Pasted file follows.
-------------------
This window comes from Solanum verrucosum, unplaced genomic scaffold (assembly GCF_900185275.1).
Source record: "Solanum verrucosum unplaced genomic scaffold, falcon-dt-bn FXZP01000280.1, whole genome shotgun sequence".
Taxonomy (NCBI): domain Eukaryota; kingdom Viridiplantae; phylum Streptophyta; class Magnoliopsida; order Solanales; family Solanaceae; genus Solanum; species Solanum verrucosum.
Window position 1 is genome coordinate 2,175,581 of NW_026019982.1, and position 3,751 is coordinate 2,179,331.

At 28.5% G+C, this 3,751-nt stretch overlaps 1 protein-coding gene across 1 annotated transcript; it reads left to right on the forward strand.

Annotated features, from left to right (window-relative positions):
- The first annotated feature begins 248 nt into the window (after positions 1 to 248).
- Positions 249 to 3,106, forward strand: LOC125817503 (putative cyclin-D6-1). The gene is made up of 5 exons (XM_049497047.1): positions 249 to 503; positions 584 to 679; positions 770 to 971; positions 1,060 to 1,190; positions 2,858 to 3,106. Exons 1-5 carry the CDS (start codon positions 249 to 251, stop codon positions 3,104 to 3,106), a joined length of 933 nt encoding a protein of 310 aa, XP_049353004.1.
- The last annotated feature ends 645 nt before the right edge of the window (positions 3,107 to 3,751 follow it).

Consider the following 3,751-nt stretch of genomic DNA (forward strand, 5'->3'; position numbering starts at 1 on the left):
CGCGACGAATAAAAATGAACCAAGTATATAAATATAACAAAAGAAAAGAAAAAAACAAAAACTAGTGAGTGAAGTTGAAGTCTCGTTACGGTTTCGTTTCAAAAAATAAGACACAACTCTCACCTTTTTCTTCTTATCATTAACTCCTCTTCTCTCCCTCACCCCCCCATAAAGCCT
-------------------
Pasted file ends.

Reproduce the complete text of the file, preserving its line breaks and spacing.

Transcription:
This window comes from Solanum verrucosum, unplaced genomic scaffold (assembly GCF_900185275.1).
Source record: "Solanum verrucosum unplaced genomic scaffold, falcon-dt-bn FXZP01000280.1, whole genome shotgun sequence".
Taxonomy (NCBI): domain Eukaryota; kingdom Viridiplantae; phylum Streptophyta; class Magnoliopsida; order Solanales; family Solanaceae; genus Solanum; species Solanum verrucosum.
Window position 1 is genome coordinate 2,175,581 of NW_026019982.1, and position 3,751 is coordinate 2,179,331.

At 28.5% G+C, this 3,751-nt stretch overlaps 1 protein-coding gene across 1 annotated transcript; it reads left to right on the forward strand.

Annotated features, from left to right (window-relative positions):
- The first annotated feature begins 248 nt into the window (after positions 1 to 248).
- Positions 249 to 3,106, forward strand: LOC125817503 (putative cyclin-D6-1). The gene is made up of 5 exons (XM_049497047.1): positions 249 to 503; positions 584 to 679; positions 770 to 971; positions 1,060 to 1,190; positions 2,858 to 3,106. Exons 1-5 carry the CDS (start codon positions 249 to 251, stop codon positions 3,104 to 3,106), a joined length of 933 nt encoding a protein of 310 aa, XP_049353004.1.
- The last annotated feature ends 645 nt before the right edge of the window (positions 3,107 to 3,751 follow it).

Consider the following 3,751-nt stretch of genomic DNA (forward strand, 5'->3'; position numbering starts at 1 on the left):
CGCGACGAATAAAAATGAACCAAGTATATAAATATAACAAAAGAAAAGAAAAAAACAAAAACTAGTGAGTGAAGTTGAAGTCTCGTTACGGTTTCGTTTCAAAAAATAAGACACAACTCTCACCTTTTTCTTCTTATCATTAACTCCTCTTCTCTCCCTCACCCCCCCATAAAGCCT